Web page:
Полезная информация

Learning Perl on Win32 Systems

Learning Perl on Win32 SystemsSearch this book
Previous: 12.1 Moving Around the Directory TreeChapter 12
Directory Access
Next: 12.3 Directory Handles

12.2 Globbing

The command prompt usually takes a solitary asterisk (*) command-line argument and turns it into a list of all of the filenames in the current directory. So, when you say del *, you'll remove all of the files from the current directory. (Don't try this unless you like restoring the current directory from your backup device.) Similarly, *.c as a command-line argument turns into a list of all filenames in the current directory that end in .c, and c:\temp\backup* is a list of all filenames in the directory c:\temp that begin with backup. (If this information is new to you, you probably want to read some more about using the command line somewhere else before proceeding.)

The expansion of arguments like * or *.c into the list of matching filenames is called globbing. Perl supports globbing through a very simple mechanism - just put the globbing pattern between angle brackets or use the more mnemonically named glob function, like this:

@a = <*.plx>;
@a = glob("*.plx");

In a list context, as demonstrated here, the glob returns a list of all names that match the pattern or an empty list if none match. In a scalar context, the next name that matches is returned, or undef is returned if there are no more matches; this process is very similar to reading from a filehandle. For example, to look at one name at a time:

while (defined($nextname = <c:/scripts/*.plx>)) {
        print "one of the files is $nextname\n";

Here the returned filenames begin with c:\scripts\, so that if you want just the last part of the name, you'll have to whittle it down yourself, like so:

while ($nextname = <c:/scripts/*.plx>) {
    $nextname =~ s#.*/##; # remove part before last slash
    print "one of the files is $nextname\n";

Multiple patterns are permitted inside the file glob argument; the lists are constructed separately and then concatenated as if they were one big list:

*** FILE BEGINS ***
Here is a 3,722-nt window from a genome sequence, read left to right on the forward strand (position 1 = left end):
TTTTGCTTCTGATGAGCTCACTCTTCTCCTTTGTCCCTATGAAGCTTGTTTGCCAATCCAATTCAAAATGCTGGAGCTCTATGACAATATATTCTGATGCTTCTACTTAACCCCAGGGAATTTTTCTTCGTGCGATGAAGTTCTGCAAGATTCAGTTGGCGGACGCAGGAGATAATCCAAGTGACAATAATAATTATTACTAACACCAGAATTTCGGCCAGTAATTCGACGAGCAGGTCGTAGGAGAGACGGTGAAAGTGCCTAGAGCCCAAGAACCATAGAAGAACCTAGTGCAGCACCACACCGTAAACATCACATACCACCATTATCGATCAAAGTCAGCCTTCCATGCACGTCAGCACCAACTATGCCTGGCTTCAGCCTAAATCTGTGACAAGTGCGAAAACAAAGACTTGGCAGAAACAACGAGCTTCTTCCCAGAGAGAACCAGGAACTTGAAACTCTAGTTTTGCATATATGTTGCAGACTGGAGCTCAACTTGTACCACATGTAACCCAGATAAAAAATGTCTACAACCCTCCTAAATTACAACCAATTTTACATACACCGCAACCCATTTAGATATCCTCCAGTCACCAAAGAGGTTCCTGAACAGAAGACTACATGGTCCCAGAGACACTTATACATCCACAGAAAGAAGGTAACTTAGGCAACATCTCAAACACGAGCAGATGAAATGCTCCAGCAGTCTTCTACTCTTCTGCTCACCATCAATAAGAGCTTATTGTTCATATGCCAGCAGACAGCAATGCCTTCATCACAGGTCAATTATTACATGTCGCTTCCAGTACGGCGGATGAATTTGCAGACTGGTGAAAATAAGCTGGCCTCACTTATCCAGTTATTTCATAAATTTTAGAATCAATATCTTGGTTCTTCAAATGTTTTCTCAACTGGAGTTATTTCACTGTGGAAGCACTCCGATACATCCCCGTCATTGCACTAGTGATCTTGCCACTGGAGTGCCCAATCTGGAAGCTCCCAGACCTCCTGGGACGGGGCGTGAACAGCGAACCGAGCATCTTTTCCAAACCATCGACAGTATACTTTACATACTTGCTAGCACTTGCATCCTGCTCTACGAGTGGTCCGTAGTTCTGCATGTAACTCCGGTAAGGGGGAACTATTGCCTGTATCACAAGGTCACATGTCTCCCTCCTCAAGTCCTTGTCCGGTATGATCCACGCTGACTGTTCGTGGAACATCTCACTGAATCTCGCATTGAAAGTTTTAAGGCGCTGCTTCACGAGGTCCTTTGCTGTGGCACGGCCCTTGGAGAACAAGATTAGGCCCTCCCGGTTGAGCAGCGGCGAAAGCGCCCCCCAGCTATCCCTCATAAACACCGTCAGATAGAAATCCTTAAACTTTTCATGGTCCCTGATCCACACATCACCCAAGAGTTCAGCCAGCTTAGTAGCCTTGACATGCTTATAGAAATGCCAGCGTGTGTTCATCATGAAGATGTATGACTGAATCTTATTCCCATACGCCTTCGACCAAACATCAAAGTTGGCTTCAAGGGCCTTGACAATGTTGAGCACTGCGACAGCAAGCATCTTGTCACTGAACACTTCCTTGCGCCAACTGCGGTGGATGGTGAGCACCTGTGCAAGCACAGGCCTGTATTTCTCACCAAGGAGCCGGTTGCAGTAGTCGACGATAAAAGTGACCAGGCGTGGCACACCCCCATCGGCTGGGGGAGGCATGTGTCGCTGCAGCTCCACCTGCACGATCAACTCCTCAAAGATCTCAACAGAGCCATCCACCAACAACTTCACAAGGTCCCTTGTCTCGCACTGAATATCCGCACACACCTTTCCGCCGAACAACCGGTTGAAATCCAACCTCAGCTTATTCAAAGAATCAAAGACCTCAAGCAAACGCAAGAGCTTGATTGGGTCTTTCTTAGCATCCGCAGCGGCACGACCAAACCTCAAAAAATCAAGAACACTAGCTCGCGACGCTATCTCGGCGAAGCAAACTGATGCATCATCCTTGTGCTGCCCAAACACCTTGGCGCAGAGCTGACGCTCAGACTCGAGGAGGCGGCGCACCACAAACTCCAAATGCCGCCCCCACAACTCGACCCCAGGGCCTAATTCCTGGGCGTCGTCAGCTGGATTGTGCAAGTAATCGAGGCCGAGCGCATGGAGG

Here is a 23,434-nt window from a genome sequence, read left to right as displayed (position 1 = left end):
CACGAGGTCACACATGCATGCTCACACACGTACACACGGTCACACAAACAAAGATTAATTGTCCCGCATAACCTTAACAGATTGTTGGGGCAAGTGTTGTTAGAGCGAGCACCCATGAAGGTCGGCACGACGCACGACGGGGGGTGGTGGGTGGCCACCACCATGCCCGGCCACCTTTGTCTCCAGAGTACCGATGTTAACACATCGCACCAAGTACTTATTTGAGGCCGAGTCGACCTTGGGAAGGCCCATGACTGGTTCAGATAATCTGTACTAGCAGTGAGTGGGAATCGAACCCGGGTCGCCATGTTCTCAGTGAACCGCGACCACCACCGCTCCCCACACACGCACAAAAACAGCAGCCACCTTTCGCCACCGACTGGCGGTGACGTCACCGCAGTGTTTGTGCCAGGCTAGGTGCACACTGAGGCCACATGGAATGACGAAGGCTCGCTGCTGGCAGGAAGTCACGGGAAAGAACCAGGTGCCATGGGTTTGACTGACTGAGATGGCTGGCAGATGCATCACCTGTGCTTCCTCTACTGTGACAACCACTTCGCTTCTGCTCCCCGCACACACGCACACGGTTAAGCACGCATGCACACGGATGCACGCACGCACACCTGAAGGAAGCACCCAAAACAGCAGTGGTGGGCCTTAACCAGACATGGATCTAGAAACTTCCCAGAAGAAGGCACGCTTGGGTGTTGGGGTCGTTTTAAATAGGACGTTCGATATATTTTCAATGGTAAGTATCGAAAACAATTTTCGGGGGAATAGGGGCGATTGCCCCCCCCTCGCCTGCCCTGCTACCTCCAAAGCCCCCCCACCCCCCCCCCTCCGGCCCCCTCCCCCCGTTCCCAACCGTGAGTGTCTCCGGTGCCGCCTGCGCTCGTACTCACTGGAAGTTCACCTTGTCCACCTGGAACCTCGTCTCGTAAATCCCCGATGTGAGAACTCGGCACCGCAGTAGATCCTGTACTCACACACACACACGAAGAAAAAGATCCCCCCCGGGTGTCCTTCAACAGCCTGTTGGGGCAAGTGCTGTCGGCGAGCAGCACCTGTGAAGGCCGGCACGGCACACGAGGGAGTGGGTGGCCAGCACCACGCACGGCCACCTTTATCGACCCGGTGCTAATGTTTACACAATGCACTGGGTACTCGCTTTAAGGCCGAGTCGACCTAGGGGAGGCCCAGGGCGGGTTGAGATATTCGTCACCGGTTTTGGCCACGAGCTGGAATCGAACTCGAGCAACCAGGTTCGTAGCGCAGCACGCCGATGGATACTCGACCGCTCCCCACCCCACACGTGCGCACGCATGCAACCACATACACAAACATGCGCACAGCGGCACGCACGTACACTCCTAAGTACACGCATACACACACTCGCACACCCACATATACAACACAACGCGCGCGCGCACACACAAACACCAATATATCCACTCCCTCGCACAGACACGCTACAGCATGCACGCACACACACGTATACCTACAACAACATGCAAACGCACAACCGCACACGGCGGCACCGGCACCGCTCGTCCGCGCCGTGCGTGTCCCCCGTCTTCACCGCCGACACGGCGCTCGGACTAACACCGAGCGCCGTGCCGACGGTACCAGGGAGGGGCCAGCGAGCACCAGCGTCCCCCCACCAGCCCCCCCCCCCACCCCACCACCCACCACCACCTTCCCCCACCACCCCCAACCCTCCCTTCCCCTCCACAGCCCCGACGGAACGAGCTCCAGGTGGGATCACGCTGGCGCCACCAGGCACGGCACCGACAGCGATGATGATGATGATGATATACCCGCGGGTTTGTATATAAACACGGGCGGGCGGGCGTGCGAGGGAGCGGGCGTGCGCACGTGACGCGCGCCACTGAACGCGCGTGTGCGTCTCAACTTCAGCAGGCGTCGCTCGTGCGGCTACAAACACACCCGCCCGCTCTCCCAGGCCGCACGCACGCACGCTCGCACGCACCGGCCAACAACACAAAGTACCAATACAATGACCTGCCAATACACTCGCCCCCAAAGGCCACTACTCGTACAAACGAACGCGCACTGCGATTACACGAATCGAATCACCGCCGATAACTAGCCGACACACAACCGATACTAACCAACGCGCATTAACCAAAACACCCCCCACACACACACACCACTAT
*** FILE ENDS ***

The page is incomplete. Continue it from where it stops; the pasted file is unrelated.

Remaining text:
@fred_barney_files = <fred* barney*>;

In other words, the glob returns the same values that an equivalent dir /B command with the same parameters would return.

Although file globbing and regular-expression matching function similarly, the meanings of their various special characters are quite different. Don't confuse the two, or you'll be wondering why <\.c$> doesn't find all of the files that end in .c!

The argument to glob is variable interpolated before expansion. You can use Perl variables to select a wildcard based on a string computed at runtime:

if (-d "c:/tmp") {
        $where = "c:/tmp";
} else {
        $where = "c:/temp";
@files = <$where/*>;

Here we set $where to be one of two different directory names, based on whether or not the directory c:\tmp exists.[3] We then get a list of files in the selected directory. Note that the $where variable is expanded, which means the wildcard to be globbed is either c:\tmp\* or c:\temp\*.

[3] If we were really trying to find where the temporary directory was, we'd be checking the ENV hash for the TEMP variable:

my $tmp = $ENV{'TEMP'} || $ENV{'TMP'};

There's one exception to this rule: the pattern <$var> (meaning to use the variable $var as the entire glob expression) must be written as <${var}> for reasons we'd rather not get into at this point.[4]

[4] The construct <$fred> reads a line from the filehandle named by the contents of the scalar variable $fred. Together with some other features not covered in this book, this construct enables you to use indirect filehandles in which the name of a handle is passed around and manipulated as if it were data.

Previous: 12.1 Moving Around the Directory TreeLearning Perl on Win32 SystemsNext: 12.3 Directory Handles
12.1 Moving Around the Directory TreeBook Index12.3 Directory Handles